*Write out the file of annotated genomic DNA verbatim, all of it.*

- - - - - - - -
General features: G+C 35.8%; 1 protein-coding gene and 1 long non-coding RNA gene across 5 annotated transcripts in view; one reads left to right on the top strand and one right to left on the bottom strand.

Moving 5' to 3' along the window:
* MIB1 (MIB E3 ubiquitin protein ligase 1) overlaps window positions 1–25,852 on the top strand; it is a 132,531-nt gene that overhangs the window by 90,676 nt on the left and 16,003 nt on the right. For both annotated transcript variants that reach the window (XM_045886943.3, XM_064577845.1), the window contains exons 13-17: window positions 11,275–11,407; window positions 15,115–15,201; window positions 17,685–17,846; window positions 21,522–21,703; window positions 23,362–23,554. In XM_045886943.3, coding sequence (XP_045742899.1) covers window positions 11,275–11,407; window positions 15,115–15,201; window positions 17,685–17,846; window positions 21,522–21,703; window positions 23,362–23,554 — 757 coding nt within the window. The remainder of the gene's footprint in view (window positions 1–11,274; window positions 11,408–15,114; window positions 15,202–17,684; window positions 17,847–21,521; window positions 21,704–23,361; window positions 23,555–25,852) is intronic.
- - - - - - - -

General features: G+C 35.8%; 1 protein-coding gene and 1 long non-coding RNA gene across 5 annotated transcripts in view; one reads left to right on the top strand and one right to left on the bottom strand.

Moving 5' to 3' along the window:
* MIB1 (MIB E3 ubiquitin protein ligase 1) overlaps window positions 1–25,852 on the top strand; it is a 132,531-nt gene that overhangs the window by 90,676 nt on the left and 16,003 nt on the right. For both annotated transcript variants that reach the window (XM_045886943.3, XM_064577845.1), the window contains exons 13-17: window positions 11,275–11,407; window positions 15,115–15,201; window positions 17,685–17,846; window positions 21,522–21,703; window positions 23,362–23,554. In XM_045886943.3, coding sequence (XP_045742899.1) covers window positions 11,275–11,407; window positions 15,115–15,201; window positions 17,685–17,846; window positions 21,522–21,703; window positions 23,362–23,554 — 757 coding nt within the window. The remainder of the gene's footprint in view (window positions 1–11,274; window positions 11,408–15,114; window positions 15,202–17,684; window positions 17,847–21,521; window positions 21,704–23,361; window positions 23,555–25,852) is intronic.